California's Beneficiary Mitigation Plan
On May 25, 2018, the Board approved California's Beneficiary Mitigation Plan, following a 7-month public process.
The full Beneficiary Mitigation Plan may be accessed by selecting the download button from this page.
Staff estimated the funding described in this Plan would result in over 10,000 tons of NOX reductions over a 10-year period-now adjusted to 6,500 tons of NOX reductions over a 10-year period, fully mitigating the excess NOX caused by the subject VW vehicles. In addition, the funding will support advanced technology vehicle and equipment deployments and accelerate the zero-emission transformation of the heavy duty fleet, all of which are necessary to meet the State’s air quality, climate change, zero-emission vehicle, and petroleum use reduction goals. Unlike other states that are also beneficiaries of the Trust, California’s air quality challenges have resulted in many groundbreaking regulations to drastically cut air pollution and improve public health. These regulations apply to the existing in use, on-road heavy-duty and off-road fleets in the State – sectors to which the majority of the project funding categories in the Consent Decree apply – and to light-duty vehicle manufacturers, many of whom must comply with California’s Zero Emission Vehicle (ZEV) Regulation. This funding ensures emission reductions resulting from the use of Trust funds are direct and surplus to reductions that are already being credited to those regulatory efforts.
Table 1: Project Funding Categories and Allocations
Eligible Mitigation Action Project Funding Category
Benefiting Disadvantaged or Low-Income Communities
Project Allocation (millions)
Zero-Emission Transit, School, and Shuttle Buses
Zero-Emission Class 8 Freight and Port Drayage Trucks
Zero-Emission Freight and Marine Projects
- Forklifts and Port Cargo Handling Equipment
Combustion Freight and Marine Projects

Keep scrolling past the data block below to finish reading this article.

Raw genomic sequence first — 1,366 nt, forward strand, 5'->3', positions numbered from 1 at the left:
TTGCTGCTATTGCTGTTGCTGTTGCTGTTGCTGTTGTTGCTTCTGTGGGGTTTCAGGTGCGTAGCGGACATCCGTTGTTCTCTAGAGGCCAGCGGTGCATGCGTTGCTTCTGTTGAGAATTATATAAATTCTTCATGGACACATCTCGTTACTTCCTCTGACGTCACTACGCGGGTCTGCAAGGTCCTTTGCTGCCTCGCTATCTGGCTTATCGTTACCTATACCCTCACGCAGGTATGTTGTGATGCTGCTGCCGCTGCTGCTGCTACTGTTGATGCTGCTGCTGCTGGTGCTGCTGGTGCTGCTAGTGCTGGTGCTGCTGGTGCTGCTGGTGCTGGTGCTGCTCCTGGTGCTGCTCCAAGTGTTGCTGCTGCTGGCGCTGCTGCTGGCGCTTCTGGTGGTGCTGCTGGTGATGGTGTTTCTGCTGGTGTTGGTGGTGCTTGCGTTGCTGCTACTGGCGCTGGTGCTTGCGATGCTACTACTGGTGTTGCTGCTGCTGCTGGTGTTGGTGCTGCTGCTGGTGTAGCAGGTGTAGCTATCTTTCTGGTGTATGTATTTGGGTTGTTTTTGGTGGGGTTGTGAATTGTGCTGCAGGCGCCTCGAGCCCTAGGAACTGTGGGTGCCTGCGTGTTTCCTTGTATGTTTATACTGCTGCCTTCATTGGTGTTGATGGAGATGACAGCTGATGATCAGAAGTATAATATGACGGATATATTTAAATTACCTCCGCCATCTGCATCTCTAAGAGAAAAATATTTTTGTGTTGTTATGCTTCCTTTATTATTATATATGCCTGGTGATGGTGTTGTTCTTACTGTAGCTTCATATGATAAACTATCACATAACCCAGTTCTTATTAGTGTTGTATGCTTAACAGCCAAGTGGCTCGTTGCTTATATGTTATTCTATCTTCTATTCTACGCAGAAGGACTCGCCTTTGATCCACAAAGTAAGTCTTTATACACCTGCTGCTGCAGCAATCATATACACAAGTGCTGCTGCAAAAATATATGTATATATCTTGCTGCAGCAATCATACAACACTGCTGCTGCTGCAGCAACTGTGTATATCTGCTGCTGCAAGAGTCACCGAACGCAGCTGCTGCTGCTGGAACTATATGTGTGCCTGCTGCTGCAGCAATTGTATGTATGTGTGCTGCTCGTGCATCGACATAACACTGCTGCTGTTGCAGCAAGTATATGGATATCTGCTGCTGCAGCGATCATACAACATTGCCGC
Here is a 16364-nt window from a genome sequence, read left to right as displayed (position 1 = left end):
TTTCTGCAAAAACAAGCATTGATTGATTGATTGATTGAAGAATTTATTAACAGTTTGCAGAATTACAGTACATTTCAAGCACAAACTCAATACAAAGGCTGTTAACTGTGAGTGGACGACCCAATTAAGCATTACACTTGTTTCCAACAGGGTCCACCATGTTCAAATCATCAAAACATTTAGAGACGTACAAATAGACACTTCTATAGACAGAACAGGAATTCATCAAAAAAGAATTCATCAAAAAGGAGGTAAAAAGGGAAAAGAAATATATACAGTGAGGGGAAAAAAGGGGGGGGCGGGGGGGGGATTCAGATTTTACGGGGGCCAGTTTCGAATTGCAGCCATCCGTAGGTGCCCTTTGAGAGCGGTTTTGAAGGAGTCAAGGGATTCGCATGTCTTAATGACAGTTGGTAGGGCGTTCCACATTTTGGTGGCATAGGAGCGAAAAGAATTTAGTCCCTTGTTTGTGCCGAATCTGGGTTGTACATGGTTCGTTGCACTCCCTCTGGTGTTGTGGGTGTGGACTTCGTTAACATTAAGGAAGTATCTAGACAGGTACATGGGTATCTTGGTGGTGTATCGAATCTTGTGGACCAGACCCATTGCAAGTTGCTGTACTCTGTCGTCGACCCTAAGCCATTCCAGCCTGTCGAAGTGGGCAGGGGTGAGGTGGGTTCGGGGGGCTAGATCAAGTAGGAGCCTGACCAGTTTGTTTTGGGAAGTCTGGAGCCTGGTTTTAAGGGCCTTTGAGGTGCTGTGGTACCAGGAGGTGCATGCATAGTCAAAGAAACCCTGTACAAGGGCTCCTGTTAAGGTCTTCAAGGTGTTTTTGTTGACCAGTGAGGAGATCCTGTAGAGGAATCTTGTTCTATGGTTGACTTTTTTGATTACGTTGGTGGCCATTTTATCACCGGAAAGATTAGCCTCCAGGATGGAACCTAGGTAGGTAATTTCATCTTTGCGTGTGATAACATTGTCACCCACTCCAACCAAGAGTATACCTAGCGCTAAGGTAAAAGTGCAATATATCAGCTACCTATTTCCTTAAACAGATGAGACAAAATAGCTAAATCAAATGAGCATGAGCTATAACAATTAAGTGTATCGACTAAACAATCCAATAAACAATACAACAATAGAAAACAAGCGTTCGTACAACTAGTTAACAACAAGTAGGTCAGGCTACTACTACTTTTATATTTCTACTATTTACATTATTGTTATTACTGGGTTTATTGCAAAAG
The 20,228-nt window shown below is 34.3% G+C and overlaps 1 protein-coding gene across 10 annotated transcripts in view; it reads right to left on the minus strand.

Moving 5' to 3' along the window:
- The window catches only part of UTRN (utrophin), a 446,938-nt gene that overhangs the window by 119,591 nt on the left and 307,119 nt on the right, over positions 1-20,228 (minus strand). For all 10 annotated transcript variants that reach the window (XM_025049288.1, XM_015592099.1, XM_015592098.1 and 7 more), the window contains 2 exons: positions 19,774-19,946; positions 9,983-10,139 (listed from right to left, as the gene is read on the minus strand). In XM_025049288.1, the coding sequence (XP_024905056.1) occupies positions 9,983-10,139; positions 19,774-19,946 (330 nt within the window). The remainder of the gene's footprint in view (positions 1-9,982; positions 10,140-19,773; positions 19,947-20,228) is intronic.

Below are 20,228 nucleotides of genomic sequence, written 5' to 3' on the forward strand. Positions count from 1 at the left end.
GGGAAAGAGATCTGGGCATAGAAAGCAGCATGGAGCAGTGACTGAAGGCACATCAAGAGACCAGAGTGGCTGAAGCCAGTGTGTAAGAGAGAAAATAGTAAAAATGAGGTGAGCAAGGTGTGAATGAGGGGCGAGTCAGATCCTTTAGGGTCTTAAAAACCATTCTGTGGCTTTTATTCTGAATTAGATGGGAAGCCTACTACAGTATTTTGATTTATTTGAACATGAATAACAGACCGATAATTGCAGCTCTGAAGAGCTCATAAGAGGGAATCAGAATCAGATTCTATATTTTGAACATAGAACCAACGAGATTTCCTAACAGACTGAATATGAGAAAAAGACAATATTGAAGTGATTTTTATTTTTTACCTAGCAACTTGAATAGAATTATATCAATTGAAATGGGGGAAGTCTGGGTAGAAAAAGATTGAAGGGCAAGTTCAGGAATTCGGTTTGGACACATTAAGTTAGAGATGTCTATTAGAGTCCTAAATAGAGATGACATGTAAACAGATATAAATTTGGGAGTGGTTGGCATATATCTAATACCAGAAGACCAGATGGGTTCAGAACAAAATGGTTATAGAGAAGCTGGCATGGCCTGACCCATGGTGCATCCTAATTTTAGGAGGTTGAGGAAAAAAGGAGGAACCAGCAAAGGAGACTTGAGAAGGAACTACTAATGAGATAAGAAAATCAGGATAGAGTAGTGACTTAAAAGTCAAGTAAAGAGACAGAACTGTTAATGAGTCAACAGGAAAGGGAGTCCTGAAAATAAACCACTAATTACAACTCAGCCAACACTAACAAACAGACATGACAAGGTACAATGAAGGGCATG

- Low NOX Class 7-8 Freight Trucks
Light-Duty Zero-Emission Vehicle Infrastructure
Reserve (including administrative costs)
The funding allocations above provide a balanced approach for fully mitigating the excess NOX by investing in cost-effective projects using cleaner combustion technologies, such as low NOX, and for committing to long-term goals by investing in zero-emission technologies. Staff believes that focusing exclusively on the projects that are most cost-effective today would miss the opportunity to accelerate deployment of zero‑emission technologies, thereby jeopardizing our ability to meet 2030 and 2050 goals. There is no doubt that these more transformative zero-emission technologies are more expensive today than combustion-based technologies. The State’s investments are intended to help commercialize these technologies and bring down costs through economies of scale, so they become the cost-effective technologies of tomorrow. Conversely, focusing solely on more expensive advanced technologies with a longer‑term payoff would miss the opportunity for near‑term emission reductions and would not fully mitigate the excess NOX as required for this funding.
The Consent Decree requires that the Plan consider the estimated air quality benefits of the project funding categories on areas that are disproportionately affected by air pollution. Additionally, in Senate Bill (SB) 92 the State Legislature set a 35 percent target for the State’s Trust allocation to benefit disadvantaged or low-income communities; staff estimates that more than 50 percent of the total project funds in the Plan will benefit these communities.
 California’s total Trust allocation is $422,636,320.